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Oxygen consumption of the semi-terrestrial crab Pachygrapsus marmoratus in relation to body mass and temperature: an information theory approach
Katsanevakis, S.; Xanthopoulos, J.; Protopapas, N.; Verriopoulos, G. (2007). Oxygen consumption of the semi-terrestrial crab Pachygrapsus marmoratus in relation to body mass and temperature: an information theory approach. Mar. Biol. (Berl.) 151(1): 343-352. http://hdl.handle.net/10.1007/s00227-006-0485-z
In: Marine Biology. Springer: Heidelberg; Berlin. ISSN 0025-3162, more
Peer reviewed article  

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Keyword
    Marine

Authors  Top 
  • Katsanevakis, S.
  • Xanthopoulos, J.
  • Protopapas, N.
  • Verriopoulos, G.

Abstract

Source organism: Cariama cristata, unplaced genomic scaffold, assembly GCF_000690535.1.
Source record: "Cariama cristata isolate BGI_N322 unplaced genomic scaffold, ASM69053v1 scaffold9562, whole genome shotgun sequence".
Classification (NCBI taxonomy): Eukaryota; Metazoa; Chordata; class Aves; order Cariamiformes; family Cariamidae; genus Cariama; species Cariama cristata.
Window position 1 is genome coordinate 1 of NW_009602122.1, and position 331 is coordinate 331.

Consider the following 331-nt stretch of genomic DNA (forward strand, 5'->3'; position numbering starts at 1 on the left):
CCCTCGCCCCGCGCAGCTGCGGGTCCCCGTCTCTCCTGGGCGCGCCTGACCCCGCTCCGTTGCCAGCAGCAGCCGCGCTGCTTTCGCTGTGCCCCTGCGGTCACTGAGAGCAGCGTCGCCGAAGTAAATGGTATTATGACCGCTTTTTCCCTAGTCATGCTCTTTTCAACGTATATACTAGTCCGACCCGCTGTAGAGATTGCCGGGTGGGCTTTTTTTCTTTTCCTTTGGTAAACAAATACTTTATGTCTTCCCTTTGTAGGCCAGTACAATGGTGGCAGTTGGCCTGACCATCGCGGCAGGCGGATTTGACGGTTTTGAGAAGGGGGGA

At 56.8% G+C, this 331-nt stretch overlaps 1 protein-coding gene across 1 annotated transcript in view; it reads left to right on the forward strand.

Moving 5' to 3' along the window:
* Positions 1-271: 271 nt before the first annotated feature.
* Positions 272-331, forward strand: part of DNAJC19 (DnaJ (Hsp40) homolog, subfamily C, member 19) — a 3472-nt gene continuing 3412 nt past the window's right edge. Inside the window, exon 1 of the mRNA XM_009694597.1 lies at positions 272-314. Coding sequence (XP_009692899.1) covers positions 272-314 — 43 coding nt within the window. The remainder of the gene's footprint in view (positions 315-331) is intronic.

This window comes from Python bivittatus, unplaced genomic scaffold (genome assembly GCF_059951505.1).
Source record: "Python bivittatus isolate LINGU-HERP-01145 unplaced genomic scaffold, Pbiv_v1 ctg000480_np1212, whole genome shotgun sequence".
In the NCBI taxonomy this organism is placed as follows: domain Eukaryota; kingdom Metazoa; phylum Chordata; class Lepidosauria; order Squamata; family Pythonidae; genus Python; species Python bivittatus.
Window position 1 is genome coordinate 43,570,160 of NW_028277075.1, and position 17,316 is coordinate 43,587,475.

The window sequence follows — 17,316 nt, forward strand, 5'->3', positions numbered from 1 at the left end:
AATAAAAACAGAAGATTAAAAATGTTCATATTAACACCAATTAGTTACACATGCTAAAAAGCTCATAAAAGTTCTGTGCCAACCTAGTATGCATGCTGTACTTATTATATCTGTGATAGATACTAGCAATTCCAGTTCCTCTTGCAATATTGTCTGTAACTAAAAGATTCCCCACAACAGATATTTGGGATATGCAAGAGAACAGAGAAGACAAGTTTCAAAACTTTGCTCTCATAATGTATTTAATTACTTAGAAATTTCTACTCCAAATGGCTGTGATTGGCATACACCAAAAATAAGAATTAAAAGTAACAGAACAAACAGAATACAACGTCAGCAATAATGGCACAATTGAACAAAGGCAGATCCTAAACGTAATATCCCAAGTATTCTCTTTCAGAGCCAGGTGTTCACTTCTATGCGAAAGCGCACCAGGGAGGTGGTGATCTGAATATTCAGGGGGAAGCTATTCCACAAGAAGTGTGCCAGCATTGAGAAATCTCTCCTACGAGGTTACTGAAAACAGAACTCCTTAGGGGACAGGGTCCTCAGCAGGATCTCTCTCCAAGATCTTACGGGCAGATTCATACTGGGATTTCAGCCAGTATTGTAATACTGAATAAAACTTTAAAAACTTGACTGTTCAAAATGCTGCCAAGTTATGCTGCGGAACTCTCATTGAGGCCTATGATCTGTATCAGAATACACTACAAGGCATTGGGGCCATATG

Pachygrapsus marmoratus is a semi-terrestrial crab and the most common grapsid crab in the intertidal belt of rocky shores throughout the Mediterranean Sea, Black Sea and northeastern Atlantic. In this study, the combined effects of temperature (T), body mass (M), and sex (S) on the routine oxygen consumption rate (R) in P. marmoratus were quantified. The blotted wet body mass of the specimens ranged between 43 mg and 18.0 g, and five test temperatures were used between 13.5 and 28.0°C. Six candidate models that reflected different assumptions regarding the dependence of R on S and T were compared. Model selection was based on Kullback–Leibler’s information theory and Akaike’s information criterion (AIC). The model R=eA-E/BTaMb had the highest support by the data (E is the activation energy, B = 8.618 × 10-5 eV K-1 is Boltzmann’s constant, T a is the absolute temperature in Kelvin, and b the allometric scaling exponent); for P. marmoratus it was found that R(mgh-1)=e10.25-0.298/BTaM0.754. No sex dependence of R was supported by the data. Following a multi-model inference (MMI) approach, the mean (± SE) allometric exponent b¯^ was 0.750 (± 0.013) having a 95% (bootstrap) confidence interval of 0.726–0.774. Thus, it was established that P. marmoratus follows Kleiber’s 3/4 law, as seems to be generally true for intertidal crabs. The allometric exponent was independent of temperature as has also been reported for many other marine invertebrates (at normal temperatures). Q 10 values were relatively low, indicating wide thermal tolerance of the species. Model selection based on information theory is recommended for respiration studies, as an effective method in finding a parsimonious approximating model. MMI by model averaging, based on Akaike weights, is an effective way to make robust parameter estimations and deal with model selection uncertainty.

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